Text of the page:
When Chick-Fil-A first came to Bloomington-Normal, people were, shall we say, enthusiastic. I lived in North Carolina for two years almost twenty years ago, where Chick-Fil-A abound. I ate it a few times during my tenure in the south, but didn’t find it particularly special. I mean, chicken is chicken, right?
So, if we’re being honest, I didn’t understand the Central Illinois fervor. People were literally counting down the days until it opened. And once it finally unlocked its doors to the public, oh boy, the lines were legendary.
In fact, to this day, if it’s anywhere close to mealtime, you’re going to see their drive-thrus (yes, they have two lanes) crammed with cars.
Apparently, the BLO-NO passion for Chick-Fil-A has not weakened.
And even though I am among the Chick-Fil-A faithful now, it’s not because of the food. I still maintain that chicken is chicken.
Whenever we decide to do fast food, I’m the first to suggest Chick-Fil-A for an entirely different reason — a regrettable reason.
The first time we went to Chick-Fil-A here in town (which was long after everyone else paid it a visit), I was astounded.
They were so nice.
They were polite, courteous, warm, engaged, gracious, and just … nice!
The whole experience satisfied me in a way I had not expected. Was I really so starved for good customer service?
We’ve been back three or four times since, and every time we are treated the same way. Clearly, exceptional manners are part of their business model. I have no idea if they hire only those who are predisposed to affability or if they have to train their employees to be considerate, but it totally works on me.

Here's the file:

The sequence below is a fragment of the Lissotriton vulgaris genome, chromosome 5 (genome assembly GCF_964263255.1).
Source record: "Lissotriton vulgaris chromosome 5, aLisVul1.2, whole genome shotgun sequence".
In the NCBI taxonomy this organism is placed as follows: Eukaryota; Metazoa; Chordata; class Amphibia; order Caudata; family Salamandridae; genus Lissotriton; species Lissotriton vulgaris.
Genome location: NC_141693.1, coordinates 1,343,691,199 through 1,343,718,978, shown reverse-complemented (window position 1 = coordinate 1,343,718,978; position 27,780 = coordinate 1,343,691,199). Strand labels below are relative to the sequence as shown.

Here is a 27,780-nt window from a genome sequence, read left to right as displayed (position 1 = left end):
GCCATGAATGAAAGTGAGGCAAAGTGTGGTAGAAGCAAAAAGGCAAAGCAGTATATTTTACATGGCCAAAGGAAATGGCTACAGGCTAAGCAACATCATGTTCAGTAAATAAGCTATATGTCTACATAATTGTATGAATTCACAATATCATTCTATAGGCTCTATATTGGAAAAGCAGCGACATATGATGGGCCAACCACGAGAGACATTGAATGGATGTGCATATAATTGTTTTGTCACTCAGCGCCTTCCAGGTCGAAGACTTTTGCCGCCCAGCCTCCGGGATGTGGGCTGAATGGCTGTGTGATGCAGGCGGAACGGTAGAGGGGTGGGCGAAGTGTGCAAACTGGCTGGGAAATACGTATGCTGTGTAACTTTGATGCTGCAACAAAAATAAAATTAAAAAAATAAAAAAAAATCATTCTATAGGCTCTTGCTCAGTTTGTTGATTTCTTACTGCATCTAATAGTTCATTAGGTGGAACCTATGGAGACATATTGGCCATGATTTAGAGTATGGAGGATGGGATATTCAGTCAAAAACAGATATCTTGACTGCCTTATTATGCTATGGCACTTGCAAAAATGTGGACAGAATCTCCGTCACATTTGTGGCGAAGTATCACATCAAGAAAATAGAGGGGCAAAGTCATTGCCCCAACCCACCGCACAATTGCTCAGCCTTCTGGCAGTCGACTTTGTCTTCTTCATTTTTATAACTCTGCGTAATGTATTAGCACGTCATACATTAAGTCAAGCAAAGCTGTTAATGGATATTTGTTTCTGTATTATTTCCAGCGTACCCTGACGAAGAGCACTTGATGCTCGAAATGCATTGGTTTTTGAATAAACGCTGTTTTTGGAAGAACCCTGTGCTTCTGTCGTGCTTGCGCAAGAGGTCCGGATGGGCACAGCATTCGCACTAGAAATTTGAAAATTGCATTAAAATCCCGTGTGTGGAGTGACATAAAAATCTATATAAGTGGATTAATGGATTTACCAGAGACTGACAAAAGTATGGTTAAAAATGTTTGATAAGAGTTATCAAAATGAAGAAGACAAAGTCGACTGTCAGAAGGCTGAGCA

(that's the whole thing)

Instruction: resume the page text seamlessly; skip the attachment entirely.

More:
I don’t go to Chick-Fil-A for the food, I go for the experience.
Isn’t that sort of sad? Is our general customer service so poor that we are surprised when workers present themselves professionally with a smile? Honestly, I never paid it much attention at other places, particularly fast food places, because I know the employees aren’t making much, don’t have the opportunity for a tip, and probably don’t have a ton of job satisfaction. But then Chick-Fil-A came along and blew my whole paradigm.
What’s it say that Chick-Fil-A rose above the fast food competition by encouraging their employees to be nice?
By the way, if you want to argue with me that their manners are fake, that they aren’t being sincerely nice, that they are just trying to keep their jobs, that’s fine. I’ll take fake nice over authentic grumpy with my (waffle) fries any day of the week.
(Did you enjoy this article? Check out Scott William Foley’s short stories HERE!)